Grapes such as Souzao and Touriga Nacional, traditionally used to make Port, can make a classic table wine, too, that tends to be juicy and unpretentious. They are drink-me-now wines, particularly those from Douro, which stretches across north-central Spain and Portugal.
Vinho Verde comes from Portugal’s largest designated growing region. The wines made from it are slightly effervescent, can be red or white, are fresh and fruity and are meant to be drunk while still young.
South Africa is famous for its Pinotage, but it’s an enthusiasm I don’t share. It was cultivated there in 1925 as a cross between Pinot Noir and Cinsaut. It typically produces deep red wines with flavors of smoke, bramble, and earth, sometimes with notes of bananas and tropical fruit.
Emerging recently is a new category called orange wine. While Rosé is made from red grapes with a little grape skin contact to impart a small amount of color, orange wine is made from white grapes with extended skin contact creating anywhere from a peach to orange to amber color. So, since orange wine is a “white wine” made in the style of a red, there is at least the potential for plenty of flavor.
Ice wine is a type of dessert wine produced from grapes that have frozen while still on the vine. The sugars and other dissolved solids do not freeze, but the water does, and this makes for a more concentrated juice, which is then pressed from the still-frozen grapes in unheated wineries. This is then fermented, resulting in a small amount of highly concentrated, very sweet wine with high acidity.
Ice wine production is risky (the frost may not come at all before the grapes rot or are otherwise lost) and requires the availability of a large enough labor force to pick the whole crop within a few hours, at a moment’s notice, on the first morning that is cold enough. This low yield both in the field and in the winery makes them generally expensive. Canada is the largest producer, followed by Germany. There are also ice wine producers in the Niagara region of New York.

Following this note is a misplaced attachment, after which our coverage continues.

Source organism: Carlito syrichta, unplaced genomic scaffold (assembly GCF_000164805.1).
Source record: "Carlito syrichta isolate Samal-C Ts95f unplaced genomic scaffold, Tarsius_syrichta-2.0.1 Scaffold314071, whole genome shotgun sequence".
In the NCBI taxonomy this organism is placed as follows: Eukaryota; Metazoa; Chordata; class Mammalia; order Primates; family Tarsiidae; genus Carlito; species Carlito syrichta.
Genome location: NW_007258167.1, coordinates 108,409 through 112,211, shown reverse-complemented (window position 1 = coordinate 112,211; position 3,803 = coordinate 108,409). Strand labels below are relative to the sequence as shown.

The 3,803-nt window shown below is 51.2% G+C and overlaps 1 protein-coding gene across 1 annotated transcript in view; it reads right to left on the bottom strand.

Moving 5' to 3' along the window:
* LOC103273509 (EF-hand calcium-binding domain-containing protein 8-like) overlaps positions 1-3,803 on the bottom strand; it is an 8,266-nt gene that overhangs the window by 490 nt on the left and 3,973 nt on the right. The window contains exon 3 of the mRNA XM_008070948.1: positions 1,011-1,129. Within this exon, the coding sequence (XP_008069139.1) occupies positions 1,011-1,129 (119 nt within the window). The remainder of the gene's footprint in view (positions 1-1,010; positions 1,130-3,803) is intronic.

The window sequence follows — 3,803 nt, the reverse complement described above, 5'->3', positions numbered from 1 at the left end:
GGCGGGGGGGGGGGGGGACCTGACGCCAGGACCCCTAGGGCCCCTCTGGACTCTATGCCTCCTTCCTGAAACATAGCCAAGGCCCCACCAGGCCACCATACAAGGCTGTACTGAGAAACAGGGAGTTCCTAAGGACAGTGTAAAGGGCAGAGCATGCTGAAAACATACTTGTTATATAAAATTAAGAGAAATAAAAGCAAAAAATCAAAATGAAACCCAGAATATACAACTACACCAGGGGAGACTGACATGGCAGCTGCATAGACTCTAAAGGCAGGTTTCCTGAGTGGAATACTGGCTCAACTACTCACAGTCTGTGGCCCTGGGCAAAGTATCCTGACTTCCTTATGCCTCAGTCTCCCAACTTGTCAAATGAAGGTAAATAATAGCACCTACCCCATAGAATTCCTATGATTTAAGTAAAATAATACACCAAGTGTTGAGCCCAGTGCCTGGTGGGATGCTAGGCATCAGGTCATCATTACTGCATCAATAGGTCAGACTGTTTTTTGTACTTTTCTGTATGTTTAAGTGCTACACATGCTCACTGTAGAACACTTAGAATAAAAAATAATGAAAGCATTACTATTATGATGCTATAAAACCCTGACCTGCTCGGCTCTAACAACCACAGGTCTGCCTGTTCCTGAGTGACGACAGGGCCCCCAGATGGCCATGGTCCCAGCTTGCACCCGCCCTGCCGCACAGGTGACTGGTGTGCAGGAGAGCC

The Rapazzini Winery of Gilroy, California, “Garlic Capital of the World,” makes four garlic-infused wines, two reds and two whites. British wine expert Oz Clarke once braved one of the garlic white wines, describing it as an “unholy alliance of flavors.” Not a fan, apparently.
Winemaker Ian Hutcheon runs Tremonte Vineyard in Chile, as well as an astronomy center there. He has played off of that theme for a number of his wines. He has installed a “wave room” at his observatory which captures cosmic power from outer space that is then converted into audio. He claims that these sound waves trigger a structural molecular change in the wine stored in bottles and black oak barrels in the room. “The sound is eerie, and tourists state that they feel goose-pimples and even energized as they sip their cosmic wines while huge images of Galileo, Newton, and Einstein observe them from the dark,” said Hutcheon.